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Showing posts from March, 2023

Human Equivalent Dose: Limitations and Alternatives

Human equivalent dose (HED) is a widely used concept in drug development, but it has limitations in accurately predicting the appropriate dose for humans based on animal studies alone. In this article, we will explore the limitations of HED and some of the alternatives that researchers are using to better predict drug dosing in humans. Limitations of HED One of the main limitations of HED is the assumption that metabolic rate scales predictably with body weight across species. However, metabolic rate can vary between species and can be affected by factors such as age, gender, and disease state. This variability can make it difficult to accurately predict the appropriate dosage for humans based on animal studies alone. Another limitation of HED is the lack of consideration for other factors that can affect drug metabolism and response in humans, such as genetic differences and drug-drug interactions. HED calculations assume that all humans have the same metabolic rate and response to

Researchers Discover Key to T Cell Exhaustion in Cancer Treatment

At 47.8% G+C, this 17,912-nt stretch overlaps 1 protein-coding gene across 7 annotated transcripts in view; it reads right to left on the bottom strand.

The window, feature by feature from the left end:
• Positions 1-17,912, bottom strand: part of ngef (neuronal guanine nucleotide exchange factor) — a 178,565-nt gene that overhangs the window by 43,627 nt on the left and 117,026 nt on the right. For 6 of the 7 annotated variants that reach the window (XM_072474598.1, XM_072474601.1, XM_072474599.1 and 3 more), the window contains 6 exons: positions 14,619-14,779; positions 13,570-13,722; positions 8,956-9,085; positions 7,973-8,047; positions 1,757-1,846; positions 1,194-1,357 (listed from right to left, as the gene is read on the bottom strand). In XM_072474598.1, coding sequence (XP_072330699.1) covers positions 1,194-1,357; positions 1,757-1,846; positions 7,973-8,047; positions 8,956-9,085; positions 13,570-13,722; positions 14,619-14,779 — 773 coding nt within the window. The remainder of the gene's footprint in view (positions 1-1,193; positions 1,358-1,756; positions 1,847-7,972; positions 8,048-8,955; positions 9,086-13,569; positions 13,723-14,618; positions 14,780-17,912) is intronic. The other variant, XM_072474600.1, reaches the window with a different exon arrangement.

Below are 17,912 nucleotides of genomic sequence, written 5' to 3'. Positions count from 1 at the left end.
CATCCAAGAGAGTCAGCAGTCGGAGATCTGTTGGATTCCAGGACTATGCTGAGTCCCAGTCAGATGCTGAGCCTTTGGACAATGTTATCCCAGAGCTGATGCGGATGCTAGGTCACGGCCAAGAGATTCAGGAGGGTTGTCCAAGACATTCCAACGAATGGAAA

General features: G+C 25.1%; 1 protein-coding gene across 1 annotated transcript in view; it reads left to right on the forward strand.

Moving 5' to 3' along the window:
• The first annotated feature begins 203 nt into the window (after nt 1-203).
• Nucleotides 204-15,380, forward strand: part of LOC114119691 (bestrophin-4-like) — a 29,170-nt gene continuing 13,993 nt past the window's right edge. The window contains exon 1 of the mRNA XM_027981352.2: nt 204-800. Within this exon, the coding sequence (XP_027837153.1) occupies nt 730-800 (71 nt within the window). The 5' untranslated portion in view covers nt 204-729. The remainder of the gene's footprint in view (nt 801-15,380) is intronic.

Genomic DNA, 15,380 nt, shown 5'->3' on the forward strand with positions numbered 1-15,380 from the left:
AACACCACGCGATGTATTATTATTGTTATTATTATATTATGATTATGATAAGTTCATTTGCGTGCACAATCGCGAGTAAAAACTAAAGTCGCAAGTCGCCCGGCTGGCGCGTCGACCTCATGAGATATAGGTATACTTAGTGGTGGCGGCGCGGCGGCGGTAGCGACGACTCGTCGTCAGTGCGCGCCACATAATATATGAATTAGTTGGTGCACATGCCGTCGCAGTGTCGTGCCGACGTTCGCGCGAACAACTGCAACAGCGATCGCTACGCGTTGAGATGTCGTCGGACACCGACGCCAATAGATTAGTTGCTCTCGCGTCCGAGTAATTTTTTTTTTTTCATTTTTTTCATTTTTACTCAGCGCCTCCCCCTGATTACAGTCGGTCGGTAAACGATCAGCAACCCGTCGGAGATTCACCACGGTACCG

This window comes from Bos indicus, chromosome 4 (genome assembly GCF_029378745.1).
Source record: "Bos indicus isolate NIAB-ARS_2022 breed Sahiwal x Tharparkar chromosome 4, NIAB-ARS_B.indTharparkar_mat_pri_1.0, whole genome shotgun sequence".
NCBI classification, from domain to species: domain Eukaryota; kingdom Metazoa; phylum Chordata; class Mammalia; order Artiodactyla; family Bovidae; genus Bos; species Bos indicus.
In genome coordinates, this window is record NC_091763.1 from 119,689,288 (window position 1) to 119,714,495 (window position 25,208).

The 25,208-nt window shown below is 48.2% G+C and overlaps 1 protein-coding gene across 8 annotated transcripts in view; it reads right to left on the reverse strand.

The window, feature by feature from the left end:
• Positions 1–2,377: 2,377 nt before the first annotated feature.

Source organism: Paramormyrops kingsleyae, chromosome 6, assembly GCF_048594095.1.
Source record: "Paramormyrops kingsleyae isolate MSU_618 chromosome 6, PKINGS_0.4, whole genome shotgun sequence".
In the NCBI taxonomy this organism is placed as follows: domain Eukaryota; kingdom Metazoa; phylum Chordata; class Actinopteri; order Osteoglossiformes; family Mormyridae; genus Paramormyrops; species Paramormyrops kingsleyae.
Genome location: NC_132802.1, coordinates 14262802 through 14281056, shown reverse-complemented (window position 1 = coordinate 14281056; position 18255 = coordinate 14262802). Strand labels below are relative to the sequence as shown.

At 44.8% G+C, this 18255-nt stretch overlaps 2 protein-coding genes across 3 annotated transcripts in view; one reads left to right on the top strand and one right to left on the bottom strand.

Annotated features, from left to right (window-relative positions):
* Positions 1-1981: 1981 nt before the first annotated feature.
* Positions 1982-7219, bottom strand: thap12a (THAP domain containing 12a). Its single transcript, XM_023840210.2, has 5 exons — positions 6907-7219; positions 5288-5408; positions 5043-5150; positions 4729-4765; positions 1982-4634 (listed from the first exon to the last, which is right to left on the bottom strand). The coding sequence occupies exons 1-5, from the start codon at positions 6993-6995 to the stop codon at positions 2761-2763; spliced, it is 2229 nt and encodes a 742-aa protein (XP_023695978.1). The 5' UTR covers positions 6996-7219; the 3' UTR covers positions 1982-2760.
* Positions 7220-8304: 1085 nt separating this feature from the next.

Scientists have found the source of T cell exhaustion, a problem that reduces the effectiveness of CAR T-cell therapy, a treatment used to fight cancer. CAR T-cell therapy uses a patient's immune system T cells, modifies them to attack cancer cells, and then injects them back into the patient. However, these T cells often become exhausted and stop fighting cancer. Researchers from Dana-Farber Cancer Institute and NYU Grossman School of Medicine have discovered that mSWI/SNF protein complexes play a crucial role in both activating T cells and causing exhaustion. This finding, published in the journal Molecular Cell, suggests that targeting these complexes could reduce exhaustion and improve the ability of CAR T cells to fight cancer. The scientists found that the location of mSWI/SNF complexes on T cell DNA changes depending on certain proteins called transcription factors. By inhibiting specific genes related to these complexes, the T cells were able to continue fighting cancer